By David Williams
When you think about the heart of a community, you might think of City Hall or Main Street. To me, the heart of my hometown is our local airport. Not only is it a hub for businesses like mine that depend on general aviation, but it keeps our community connected.
My business serves a niche market: I repair industrial equipment that creates thermal form packaging. From hot dogs and deli meats in your grocery store to sterile medical materials in hospitals, these massive machines can run out 30,000 packages each shift. That's why if one breaks down, it can cost a company around $60,000 a day. Because I can fly to almost any location in the Lower 48 in my small aircraft, I can provide immediate response and reduce their downtime.
I've flown to call-outs as far as El Paso, Miami, even Portland, Maine. I live 2 miles from Lee's Summit Municipal Airport. Now if I get an emergency call from North Carolina, I can be in the sky first thing in the morning, reach the plant, and be working on the machines by 9:30 AM. I can also carry my equipment and any spare parts I might need in the plane. I couldn't do that if I relied on commercial aviation or driving.
I'm fortunate to have a thriving local airport that I can easily access whenever my business demands. Lee's Summit Municipal Airport brings many different types of businesses to our town: from construction, manufacturing, and fabrication to fast food, software, and sales, countless industries rely on the airport. These businesses, in turn, bring economic growth and new opportunities. Across Missouri, general aviation airports support an economic impact of over $857 million annually and 7,449 local jobs. Lee's Summit is working to expand our runway to allow bigger planes to land so we can bring even more businesses to the area.
Local airports like Lee's Summit aren't just important business assets, but a hub for important quality of life services for their community. I've seen law enforcement like the Highway Patrol, air ambulances, the National Guard, even news helicopters at our airport. Fixed wing and rotor aircraft transport patients in emergencies and donor organs and blood for our two hospitals. Local airports also act as community centers, hosting aviation programs and career days for local schools, meetings for groups like Lions and Kiwanis, and pancake breakfasts. General aviation ensures that all towns have the same access to services and opportunities at the metropolitan hubs.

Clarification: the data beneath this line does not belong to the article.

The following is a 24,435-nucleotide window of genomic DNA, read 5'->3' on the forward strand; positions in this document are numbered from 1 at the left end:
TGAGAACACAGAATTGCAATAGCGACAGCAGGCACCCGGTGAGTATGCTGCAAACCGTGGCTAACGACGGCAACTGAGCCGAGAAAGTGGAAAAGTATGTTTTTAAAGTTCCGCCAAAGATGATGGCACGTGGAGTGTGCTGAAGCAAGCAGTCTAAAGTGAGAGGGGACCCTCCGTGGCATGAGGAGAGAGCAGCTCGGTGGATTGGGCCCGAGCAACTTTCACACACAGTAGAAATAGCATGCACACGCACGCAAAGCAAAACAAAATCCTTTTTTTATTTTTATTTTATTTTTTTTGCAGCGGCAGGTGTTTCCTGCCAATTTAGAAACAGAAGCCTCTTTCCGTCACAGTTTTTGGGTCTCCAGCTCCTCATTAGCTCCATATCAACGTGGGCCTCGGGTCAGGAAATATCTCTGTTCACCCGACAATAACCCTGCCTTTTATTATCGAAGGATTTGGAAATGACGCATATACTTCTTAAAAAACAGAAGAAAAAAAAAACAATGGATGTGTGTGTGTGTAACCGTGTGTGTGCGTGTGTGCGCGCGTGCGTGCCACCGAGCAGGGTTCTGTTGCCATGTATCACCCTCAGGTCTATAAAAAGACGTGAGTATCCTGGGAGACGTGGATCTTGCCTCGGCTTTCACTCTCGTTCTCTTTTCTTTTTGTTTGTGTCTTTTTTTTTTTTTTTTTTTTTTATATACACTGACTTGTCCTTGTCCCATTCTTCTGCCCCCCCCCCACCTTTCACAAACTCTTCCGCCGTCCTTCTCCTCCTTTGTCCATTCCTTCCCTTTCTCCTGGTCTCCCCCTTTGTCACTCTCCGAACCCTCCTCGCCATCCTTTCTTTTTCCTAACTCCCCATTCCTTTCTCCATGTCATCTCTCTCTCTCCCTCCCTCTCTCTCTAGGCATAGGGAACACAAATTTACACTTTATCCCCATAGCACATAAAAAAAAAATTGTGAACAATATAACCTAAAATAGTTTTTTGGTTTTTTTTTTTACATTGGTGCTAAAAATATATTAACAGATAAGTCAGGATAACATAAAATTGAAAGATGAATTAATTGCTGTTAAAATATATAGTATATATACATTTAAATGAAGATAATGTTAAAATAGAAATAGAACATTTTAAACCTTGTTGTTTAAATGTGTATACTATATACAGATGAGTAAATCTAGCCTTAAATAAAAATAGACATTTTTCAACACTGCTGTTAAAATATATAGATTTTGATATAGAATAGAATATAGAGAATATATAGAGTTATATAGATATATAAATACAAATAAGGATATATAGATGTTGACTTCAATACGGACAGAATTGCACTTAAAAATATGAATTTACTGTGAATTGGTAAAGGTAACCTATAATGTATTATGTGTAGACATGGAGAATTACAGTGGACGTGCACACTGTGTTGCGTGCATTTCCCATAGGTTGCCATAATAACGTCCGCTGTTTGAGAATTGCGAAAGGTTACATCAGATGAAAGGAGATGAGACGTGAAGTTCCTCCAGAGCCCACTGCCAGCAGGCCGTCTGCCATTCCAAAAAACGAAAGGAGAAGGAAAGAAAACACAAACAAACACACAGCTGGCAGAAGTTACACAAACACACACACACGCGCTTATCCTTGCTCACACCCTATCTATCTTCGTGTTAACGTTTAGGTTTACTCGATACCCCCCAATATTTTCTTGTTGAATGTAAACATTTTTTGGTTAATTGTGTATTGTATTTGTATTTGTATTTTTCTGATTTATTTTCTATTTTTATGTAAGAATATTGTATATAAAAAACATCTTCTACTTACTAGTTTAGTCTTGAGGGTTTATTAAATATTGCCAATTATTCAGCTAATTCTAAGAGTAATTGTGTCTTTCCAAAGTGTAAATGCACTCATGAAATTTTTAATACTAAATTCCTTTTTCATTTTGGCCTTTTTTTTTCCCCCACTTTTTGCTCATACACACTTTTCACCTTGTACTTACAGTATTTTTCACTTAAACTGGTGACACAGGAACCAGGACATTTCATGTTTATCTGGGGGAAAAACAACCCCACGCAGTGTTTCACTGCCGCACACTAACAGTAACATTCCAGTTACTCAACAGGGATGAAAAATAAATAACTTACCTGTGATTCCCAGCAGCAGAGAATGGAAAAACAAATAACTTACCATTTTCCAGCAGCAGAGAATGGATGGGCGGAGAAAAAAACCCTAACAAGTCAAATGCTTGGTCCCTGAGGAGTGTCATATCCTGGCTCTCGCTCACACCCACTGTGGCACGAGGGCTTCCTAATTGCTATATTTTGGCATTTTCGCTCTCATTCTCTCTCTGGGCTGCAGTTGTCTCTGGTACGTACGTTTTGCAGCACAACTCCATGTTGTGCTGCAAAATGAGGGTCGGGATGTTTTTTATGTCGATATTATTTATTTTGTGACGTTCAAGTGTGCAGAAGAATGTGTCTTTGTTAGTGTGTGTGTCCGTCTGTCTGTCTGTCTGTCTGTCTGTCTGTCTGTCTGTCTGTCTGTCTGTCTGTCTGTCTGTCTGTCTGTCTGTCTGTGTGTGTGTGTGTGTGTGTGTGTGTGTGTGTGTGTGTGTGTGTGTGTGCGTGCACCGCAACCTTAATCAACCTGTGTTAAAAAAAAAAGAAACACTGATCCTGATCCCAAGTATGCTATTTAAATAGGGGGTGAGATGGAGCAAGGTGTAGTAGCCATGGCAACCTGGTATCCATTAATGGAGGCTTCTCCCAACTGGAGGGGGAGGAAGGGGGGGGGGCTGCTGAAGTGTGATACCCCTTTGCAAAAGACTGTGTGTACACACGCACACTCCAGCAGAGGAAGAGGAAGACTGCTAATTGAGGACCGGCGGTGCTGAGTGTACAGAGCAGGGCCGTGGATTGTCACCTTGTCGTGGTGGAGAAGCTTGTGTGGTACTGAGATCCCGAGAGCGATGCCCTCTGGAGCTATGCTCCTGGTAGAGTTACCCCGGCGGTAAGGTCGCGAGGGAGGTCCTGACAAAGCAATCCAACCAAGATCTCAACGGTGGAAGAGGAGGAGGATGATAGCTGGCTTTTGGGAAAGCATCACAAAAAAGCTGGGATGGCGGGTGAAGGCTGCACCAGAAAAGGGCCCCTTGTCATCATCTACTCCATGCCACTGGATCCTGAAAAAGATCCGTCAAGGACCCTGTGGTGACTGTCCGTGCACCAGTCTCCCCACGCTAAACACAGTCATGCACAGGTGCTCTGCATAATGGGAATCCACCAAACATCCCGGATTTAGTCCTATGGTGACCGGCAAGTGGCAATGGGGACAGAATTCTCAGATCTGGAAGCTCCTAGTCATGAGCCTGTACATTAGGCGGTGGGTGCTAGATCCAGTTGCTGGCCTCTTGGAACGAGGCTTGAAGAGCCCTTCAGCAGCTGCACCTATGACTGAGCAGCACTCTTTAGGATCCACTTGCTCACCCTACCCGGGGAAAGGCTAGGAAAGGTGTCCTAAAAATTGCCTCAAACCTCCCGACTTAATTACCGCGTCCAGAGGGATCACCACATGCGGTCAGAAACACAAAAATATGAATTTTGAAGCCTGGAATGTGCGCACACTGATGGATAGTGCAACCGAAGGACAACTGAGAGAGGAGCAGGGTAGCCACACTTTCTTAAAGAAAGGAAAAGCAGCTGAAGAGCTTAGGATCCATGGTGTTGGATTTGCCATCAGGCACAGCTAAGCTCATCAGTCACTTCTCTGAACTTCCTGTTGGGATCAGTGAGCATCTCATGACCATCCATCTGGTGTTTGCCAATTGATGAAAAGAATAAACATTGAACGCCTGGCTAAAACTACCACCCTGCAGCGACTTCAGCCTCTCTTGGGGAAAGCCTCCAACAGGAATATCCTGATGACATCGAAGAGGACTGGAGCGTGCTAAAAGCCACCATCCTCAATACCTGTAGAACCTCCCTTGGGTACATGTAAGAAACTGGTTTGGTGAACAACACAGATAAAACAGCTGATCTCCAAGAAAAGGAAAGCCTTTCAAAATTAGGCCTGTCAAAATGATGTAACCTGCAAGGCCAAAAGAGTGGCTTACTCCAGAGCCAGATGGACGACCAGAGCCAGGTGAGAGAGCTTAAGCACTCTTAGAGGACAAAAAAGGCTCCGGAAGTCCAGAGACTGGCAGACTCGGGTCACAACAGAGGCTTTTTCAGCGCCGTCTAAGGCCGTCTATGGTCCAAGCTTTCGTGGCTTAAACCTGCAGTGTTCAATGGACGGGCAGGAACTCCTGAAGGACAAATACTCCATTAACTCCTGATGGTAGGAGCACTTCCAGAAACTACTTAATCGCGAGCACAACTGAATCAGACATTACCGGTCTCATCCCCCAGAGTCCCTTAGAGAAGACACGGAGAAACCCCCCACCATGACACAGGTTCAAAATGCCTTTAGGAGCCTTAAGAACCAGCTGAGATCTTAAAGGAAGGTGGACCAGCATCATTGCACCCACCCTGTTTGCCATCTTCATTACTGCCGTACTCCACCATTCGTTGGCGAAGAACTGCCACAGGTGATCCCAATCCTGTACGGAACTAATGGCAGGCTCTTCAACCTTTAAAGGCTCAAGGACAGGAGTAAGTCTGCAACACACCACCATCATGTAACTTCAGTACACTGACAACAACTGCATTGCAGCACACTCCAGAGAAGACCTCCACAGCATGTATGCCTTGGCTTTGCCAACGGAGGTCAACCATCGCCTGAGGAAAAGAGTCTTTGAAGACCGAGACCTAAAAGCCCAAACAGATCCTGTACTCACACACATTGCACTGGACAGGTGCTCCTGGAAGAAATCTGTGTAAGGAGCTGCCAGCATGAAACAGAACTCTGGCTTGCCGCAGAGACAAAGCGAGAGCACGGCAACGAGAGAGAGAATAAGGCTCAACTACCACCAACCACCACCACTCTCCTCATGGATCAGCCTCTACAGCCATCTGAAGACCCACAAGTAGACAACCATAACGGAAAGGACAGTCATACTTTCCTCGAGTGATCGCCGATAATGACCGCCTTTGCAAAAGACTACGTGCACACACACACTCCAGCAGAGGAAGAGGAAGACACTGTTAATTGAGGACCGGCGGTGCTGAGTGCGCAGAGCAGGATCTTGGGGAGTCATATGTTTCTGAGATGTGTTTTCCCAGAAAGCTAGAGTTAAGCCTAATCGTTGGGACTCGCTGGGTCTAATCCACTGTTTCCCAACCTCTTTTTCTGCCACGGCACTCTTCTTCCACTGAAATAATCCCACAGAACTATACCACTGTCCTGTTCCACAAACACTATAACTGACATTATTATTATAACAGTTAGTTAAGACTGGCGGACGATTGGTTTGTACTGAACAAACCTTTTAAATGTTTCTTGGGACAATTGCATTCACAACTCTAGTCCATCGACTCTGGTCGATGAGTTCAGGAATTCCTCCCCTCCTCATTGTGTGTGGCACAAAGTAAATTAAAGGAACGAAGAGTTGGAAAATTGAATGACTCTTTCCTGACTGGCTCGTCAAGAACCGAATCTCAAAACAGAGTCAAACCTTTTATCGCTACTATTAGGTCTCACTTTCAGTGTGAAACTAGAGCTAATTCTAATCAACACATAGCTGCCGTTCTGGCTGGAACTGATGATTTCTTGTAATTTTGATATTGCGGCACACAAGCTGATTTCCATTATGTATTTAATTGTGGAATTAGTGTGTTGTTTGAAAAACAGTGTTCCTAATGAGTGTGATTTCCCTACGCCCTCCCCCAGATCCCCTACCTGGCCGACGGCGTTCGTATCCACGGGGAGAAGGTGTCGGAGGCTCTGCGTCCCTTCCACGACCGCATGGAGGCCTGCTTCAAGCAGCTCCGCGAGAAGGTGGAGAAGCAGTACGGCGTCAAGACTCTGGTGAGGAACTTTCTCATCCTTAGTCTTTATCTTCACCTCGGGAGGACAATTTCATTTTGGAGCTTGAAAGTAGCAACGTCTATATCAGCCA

General aviation is at the center of so many communities like ours. That's why I'm concerned by a proposal in DC to privatize our air traffic control system. The big airlines are pushing Congress to remove air traffic control from the FAA and give this asset to a private board that would be dominated by these same interests. This board would be making decisions about access, investment in small airports, and the costs of using the system. I worry that these airlines who are earning their highest profits in decades by burying passengers in fees are trying to pass higher costs along to small operators. Would these commercial interests invest in community airports or focus on the commercial hubs they control? General aviation and local airports are assets for their communities. We shouldn't risk that.
David Williams is the Owner and Vice President of Williams Consulting & Engineering, based in Lee's Summit.